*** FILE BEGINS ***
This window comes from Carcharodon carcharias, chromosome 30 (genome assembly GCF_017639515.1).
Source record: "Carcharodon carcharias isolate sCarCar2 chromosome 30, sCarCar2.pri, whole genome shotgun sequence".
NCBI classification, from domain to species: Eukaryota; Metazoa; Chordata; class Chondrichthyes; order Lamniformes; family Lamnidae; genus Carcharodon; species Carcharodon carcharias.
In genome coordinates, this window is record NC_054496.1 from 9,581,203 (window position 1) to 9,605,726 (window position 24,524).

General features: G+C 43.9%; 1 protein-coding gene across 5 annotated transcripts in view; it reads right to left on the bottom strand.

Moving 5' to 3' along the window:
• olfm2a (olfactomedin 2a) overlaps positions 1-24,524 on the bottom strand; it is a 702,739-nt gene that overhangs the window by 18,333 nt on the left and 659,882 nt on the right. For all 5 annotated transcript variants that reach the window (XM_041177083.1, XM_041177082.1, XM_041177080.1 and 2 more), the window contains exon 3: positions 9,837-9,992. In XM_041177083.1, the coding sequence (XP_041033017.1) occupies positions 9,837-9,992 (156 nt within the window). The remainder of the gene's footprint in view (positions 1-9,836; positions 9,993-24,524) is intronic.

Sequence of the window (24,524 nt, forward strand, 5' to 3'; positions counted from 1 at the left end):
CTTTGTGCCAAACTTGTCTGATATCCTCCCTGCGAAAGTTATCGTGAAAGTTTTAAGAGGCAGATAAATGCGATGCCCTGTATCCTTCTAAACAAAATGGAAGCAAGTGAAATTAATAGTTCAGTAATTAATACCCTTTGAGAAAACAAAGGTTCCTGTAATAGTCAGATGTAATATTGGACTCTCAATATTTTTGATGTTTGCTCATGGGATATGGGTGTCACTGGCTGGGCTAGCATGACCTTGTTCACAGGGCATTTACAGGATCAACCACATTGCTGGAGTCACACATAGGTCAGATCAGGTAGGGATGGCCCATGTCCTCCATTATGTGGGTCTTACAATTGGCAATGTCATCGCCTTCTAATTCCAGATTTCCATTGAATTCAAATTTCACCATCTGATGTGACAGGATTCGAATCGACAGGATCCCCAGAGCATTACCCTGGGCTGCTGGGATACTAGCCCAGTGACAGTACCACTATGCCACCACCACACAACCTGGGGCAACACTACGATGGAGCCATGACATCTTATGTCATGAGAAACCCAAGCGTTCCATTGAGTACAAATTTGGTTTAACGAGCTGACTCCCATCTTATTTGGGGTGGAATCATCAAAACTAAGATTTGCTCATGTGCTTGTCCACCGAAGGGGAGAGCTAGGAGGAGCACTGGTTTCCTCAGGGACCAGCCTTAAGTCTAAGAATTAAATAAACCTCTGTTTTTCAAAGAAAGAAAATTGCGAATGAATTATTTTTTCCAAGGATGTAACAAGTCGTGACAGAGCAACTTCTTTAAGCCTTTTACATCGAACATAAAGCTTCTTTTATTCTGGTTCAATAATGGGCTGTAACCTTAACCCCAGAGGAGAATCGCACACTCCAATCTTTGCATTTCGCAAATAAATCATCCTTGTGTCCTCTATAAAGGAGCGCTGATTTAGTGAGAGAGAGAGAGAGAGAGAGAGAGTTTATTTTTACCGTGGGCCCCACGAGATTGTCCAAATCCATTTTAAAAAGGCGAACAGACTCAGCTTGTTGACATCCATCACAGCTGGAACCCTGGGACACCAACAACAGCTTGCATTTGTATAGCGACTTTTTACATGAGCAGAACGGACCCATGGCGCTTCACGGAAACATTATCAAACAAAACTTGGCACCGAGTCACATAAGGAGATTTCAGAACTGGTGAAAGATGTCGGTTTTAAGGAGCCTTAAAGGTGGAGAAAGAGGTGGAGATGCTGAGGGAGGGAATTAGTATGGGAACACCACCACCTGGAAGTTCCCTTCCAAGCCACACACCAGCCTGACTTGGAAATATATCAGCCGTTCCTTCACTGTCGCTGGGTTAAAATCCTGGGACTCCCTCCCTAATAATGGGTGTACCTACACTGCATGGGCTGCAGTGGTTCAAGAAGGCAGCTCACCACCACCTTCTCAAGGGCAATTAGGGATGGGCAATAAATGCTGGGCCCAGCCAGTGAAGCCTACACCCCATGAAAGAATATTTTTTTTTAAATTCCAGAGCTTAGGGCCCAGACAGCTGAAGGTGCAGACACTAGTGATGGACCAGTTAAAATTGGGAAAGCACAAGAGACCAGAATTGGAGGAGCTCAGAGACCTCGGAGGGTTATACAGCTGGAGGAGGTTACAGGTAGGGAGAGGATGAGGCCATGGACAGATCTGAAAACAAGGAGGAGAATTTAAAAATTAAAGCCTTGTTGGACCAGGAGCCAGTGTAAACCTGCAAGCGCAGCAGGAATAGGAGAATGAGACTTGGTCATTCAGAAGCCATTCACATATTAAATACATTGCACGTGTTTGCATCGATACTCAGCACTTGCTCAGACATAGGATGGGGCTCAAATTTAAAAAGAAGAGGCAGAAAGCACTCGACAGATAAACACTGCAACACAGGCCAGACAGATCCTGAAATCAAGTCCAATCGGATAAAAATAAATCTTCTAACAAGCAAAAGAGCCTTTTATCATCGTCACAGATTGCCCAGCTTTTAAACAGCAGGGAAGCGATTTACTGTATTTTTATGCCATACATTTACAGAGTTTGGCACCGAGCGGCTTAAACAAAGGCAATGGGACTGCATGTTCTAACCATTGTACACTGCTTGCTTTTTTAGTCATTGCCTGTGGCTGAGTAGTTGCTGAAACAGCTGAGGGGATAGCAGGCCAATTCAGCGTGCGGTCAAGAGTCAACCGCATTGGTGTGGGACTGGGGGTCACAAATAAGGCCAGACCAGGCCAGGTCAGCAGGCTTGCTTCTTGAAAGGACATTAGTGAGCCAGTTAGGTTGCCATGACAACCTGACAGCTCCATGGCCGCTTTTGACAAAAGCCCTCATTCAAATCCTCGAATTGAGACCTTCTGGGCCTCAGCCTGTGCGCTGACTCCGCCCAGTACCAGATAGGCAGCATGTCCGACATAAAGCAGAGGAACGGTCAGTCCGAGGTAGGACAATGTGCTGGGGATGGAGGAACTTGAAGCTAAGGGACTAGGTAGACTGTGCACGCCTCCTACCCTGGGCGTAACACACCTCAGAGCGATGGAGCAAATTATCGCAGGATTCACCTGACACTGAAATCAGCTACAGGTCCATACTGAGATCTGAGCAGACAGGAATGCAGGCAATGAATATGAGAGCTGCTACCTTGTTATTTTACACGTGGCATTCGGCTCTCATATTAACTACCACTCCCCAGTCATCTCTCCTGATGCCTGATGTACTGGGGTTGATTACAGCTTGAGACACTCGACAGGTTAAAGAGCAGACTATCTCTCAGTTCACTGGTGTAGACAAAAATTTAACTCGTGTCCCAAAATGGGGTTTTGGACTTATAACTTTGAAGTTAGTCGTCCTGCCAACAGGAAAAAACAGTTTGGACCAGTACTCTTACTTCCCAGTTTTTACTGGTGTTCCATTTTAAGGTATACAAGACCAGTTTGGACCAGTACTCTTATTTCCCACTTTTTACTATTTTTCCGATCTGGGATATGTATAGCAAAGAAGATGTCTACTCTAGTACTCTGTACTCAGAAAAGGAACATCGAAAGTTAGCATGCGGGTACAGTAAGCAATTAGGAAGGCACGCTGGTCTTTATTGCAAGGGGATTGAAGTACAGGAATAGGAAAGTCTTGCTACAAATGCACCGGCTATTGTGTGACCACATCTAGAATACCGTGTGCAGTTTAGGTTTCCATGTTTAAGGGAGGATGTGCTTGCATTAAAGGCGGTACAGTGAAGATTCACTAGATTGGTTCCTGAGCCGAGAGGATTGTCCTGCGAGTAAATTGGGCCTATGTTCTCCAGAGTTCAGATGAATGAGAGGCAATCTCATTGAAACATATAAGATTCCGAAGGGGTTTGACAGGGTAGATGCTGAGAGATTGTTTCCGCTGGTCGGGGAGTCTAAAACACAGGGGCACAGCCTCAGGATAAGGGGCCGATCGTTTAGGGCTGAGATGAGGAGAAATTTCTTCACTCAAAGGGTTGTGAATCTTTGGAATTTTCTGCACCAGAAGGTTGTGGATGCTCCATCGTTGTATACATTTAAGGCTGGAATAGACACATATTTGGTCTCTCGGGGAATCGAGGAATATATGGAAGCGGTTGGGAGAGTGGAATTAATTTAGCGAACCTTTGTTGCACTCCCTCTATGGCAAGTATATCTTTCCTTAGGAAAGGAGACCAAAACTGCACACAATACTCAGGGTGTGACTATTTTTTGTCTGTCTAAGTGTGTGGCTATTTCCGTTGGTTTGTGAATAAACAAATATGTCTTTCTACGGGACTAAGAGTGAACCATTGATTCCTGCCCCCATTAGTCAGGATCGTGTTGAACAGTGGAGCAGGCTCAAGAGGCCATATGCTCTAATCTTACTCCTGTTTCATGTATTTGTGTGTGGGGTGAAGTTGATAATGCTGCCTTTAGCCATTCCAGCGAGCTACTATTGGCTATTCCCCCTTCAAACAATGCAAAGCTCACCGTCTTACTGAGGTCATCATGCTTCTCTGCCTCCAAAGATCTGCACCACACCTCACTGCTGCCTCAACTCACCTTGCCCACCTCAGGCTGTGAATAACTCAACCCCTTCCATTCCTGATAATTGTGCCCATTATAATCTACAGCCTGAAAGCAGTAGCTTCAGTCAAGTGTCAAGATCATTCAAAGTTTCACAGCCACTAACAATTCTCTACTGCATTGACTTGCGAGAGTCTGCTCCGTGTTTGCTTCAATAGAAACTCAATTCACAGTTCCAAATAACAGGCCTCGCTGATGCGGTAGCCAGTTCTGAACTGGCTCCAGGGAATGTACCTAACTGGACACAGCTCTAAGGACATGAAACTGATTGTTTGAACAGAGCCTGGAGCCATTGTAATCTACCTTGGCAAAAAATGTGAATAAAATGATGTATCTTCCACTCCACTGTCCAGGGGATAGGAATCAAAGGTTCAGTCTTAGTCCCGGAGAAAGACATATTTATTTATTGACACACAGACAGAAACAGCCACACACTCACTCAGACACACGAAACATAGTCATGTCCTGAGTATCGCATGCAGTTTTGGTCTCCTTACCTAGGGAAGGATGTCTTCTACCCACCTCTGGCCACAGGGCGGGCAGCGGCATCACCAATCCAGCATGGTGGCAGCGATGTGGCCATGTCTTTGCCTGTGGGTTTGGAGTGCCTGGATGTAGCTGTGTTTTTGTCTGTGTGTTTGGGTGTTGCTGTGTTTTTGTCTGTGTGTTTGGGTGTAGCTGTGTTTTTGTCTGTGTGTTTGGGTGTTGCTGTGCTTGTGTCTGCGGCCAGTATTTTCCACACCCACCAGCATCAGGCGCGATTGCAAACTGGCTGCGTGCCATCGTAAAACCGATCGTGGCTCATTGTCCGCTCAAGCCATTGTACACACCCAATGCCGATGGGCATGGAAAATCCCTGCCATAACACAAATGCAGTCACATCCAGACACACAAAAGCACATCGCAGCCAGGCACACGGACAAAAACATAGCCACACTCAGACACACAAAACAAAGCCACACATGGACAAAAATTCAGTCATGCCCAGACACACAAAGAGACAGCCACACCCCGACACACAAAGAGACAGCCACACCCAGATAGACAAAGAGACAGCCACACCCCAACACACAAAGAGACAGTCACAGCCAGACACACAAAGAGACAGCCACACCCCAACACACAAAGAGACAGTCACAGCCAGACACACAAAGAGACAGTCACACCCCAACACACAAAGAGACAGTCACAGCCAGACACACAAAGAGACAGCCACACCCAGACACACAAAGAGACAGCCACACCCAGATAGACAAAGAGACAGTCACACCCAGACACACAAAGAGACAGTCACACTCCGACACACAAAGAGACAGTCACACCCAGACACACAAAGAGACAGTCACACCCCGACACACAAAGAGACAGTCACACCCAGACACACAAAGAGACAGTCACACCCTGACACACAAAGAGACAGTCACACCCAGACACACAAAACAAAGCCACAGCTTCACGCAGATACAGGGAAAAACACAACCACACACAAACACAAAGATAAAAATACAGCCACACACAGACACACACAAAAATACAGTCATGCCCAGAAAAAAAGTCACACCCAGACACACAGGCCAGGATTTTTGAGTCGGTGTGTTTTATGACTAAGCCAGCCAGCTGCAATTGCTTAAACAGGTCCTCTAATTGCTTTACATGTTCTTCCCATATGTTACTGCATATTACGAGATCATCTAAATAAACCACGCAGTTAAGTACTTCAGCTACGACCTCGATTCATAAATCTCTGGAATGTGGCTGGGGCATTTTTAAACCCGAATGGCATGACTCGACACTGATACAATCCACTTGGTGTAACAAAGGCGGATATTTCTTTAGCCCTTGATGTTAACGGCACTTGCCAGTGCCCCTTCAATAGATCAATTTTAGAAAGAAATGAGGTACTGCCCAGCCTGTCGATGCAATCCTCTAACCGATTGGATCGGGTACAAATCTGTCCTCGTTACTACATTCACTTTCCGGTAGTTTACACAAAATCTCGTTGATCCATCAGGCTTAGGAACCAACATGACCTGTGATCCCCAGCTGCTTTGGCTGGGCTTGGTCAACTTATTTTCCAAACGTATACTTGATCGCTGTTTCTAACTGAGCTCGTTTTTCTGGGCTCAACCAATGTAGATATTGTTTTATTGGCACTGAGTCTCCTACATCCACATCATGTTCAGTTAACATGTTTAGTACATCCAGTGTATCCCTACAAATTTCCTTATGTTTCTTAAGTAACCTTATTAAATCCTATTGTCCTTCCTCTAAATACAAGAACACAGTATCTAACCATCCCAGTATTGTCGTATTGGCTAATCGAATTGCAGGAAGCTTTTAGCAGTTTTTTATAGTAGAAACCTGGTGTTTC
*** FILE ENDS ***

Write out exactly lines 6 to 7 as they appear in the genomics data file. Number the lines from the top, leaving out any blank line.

Moving 5' to 3' along the window:
• olfm2a (olfactomedin 2a) overlaps positions 1-24,524 on the bottom strand; it is a 702,739-nt gene that overhangs the window by 18,333 nt on the left and 659,882 nt on the right. For all 5 annotated transcript variants that reach the window (XM_041177083.1, XM_041177082.1, XM_041177080.1 and 2 more), the window contains exon 3: positions 9,837-9,992. In XM_041177083.1, the coding sequence (XP_041033017.1) occupies positions 9,837-9,992 (156 nt within the window). The remainder of the gene's footprint in view (positions 1-9,836; positions 9,993-24,524) is intronic.